John 12:24 – Truly, truly, I say to you, unless a grain of wheat falls into the earth and dies, it remains alone; but if it dies, it bears much fruit.
As the lector read the lessons in worship this morning I couldn’t help to read and reread this verse several times. I circled it in our bulletin.
There was just something about it that struck me.
Then, our Pastor began his sermon telling us a story about Martin Luther. I’m a huge fan of Martin Luther – at least that of which I know. He was brave. He was eloquent. He was intelligent. He loved and served people, all people.
What I did not know about Martin Luther was that his father, Hans, wanted him to be a lawyer. He attended the University of Erfurt (which upon more research is both one of the ‘oldest and newest’ Universities in Germany and has NO tuition-check it out). Obviously, he did not end up being a lawyer and his father was (as historians report) absolutely furious.
There was just something about that story that struck me.
I have received some criticism that I am too positive in this blog. For some it doesn’t do a good enough job of showing the ‘tough stuff’ and that even the tough stuff is sugar-coated and somehow transformed into something positive by the end of the post.
I’ve been doing quite a bit of thinking about that…
So, today the verse about the wheat and the story of Martin Luther are helping me to solidify how I can be so positive (most of the time, anyway).
I want my child to have a 4.0 GPA.
I want my child to be a music prodigy.
I want my child to always help people.
I want my child to be a conversationalist.
I want my child to pay attention at church.
I want my child to be polite, all of the time.
I want my child to be the fastest in his class.
I want my child to bet the best football player.
I want my child to always keep his room clean.
I want my child to be the best basketball player.
Two weeks ago I said to my husband (in tears), “I just want him to know what it feels like to be really awesome at something-something that is noticeable by others, something that can be quantified.” Gasp – go ahead, but I said I was going to be honest.
Don’t we all want that for our child? Don’t we all want them to feel the praise, admiration, and receive accolades? Sure, we all say – ‘Oh…I just want my child to be happy.” C’mon…really? Let’s be honest. OF COURSE we want them to be happy…duh. Don’t we want more for them?
That’s what Hans Luther wanted. He knew that being a lawyer would provide financial security and a higher social class. He knew that being a lawyer would result in praise, admiration, and accolades.
So, when Martin ‘killed the lawyer seed’ his father was angry.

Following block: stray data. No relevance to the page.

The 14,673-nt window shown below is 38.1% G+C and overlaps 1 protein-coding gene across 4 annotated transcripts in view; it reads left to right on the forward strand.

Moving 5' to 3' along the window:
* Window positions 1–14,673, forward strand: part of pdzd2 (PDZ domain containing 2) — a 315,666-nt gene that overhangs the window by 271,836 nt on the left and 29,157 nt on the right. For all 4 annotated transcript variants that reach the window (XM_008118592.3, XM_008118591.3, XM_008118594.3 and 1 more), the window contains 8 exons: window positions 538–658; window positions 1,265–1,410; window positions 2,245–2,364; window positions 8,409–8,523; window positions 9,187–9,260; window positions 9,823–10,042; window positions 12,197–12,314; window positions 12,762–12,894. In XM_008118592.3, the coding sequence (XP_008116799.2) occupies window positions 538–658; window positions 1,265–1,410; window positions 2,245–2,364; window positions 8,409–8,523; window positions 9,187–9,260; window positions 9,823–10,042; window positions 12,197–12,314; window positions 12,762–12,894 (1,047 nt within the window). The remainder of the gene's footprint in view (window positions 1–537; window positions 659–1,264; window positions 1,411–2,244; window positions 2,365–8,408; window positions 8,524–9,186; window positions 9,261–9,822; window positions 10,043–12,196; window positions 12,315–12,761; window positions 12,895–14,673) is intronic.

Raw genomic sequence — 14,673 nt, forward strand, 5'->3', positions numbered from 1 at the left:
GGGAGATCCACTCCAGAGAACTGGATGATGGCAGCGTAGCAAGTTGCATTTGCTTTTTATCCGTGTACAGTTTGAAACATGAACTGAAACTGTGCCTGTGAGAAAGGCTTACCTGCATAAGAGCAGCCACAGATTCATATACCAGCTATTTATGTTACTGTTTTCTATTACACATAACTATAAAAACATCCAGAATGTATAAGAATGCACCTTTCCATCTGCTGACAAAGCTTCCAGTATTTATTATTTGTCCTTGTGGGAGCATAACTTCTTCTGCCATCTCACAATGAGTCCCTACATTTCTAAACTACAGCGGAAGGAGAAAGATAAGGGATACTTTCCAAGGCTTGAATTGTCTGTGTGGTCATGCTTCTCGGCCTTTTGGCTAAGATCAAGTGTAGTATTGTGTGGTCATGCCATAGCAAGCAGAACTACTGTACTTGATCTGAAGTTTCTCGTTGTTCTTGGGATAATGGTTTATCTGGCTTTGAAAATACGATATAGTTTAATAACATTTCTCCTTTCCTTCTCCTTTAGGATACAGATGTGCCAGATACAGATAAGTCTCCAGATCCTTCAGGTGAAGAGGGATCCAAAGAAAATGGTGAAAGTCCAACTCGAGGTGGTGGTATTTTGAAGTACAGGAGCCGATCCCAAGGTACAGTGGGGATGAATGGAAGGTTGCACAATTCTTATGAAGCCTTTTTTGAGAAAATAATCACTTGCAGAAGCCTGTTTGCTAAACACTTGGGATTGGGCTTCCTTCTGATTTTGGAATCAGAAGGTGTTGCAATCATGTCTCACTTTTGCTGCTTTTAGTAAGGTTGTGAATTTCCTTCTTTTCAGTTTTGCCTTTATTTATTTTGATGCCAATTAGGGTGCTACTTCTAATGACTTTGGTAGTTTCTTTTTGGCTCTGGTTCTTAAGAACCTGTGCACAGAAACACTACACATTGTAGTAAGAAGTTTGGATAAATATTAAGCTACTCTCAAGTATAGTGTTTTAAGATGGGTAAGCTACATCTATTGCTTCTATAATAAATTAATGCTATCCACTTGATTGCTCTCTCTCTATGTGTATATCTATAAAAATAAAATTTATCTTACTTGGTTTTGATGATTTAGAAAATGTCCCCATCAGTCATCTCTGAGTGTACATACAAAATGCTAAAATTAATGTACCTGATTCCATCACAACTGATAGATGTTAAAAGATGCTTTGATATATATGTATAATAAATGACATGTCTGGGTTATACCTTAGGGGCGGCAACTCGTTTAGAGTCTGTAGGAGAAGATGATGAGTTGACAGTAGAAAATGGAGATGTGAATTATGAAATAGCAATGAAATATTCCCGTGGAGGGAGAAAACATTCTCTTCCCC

However, only upon killing that seed was he able to really, truly become bountiful. The fruit that Martin Luther bore from killing that seed? The Reformation – and that was a pretty big deal. The Reformation was a major turning point in history. Obviously, it affected religion in Europe – but it also had far-reaching impacts on social, political, and economic institutions. (http://www.regentsprep.org/regents/global/themes/change/ref.cfm)
I guess that’s where I am, and have been for some time. That is why I can be so positive. If I spend my life focusing on that ‘dead seed’ I wouldn’t be able to recognize the bounty of truth, of who he really is.
He doesn’t have any of those qualities above…but here is what he does have.
He gets decent grades.
He loves to listen to music.
He helps people most of the time.
He’s a conversationalist when it revolves around something he wants to talk about.
He likes to ‘work’ at church – be an acolyte, an usher, serve treats.
He’s polite, most of the time.
He’s as fast as he can be.
He’s the best football player that he can be.
When I ask him to clean his room, he does.
He’s really good at standing under the basket and getting rebounds.
So, that’s why I’m positive. That’s why I will (most of the time) continue to be. Once the seed is dead – there isn’t anything I can do to bring it back to life. Does autism stand in the way of MY list. Yes. No doubt about it. So, I could focus on that. I could focus on all the things he won’t be on MY list.
But that doesn’t do any good.
I have to allow MY OWN original hopes and dreams for my child to die.
Then, and only then can I hand that seed over to the earth. That is when I was able to really treasure and realize the bounty he achieves all on his own. He will continue to bring more to this life than I could ever imagine.
I just want him to know what it feels like to be really awesome at something-something that is noticeable by others, something that can be quantified.
He is really awesome at being himself.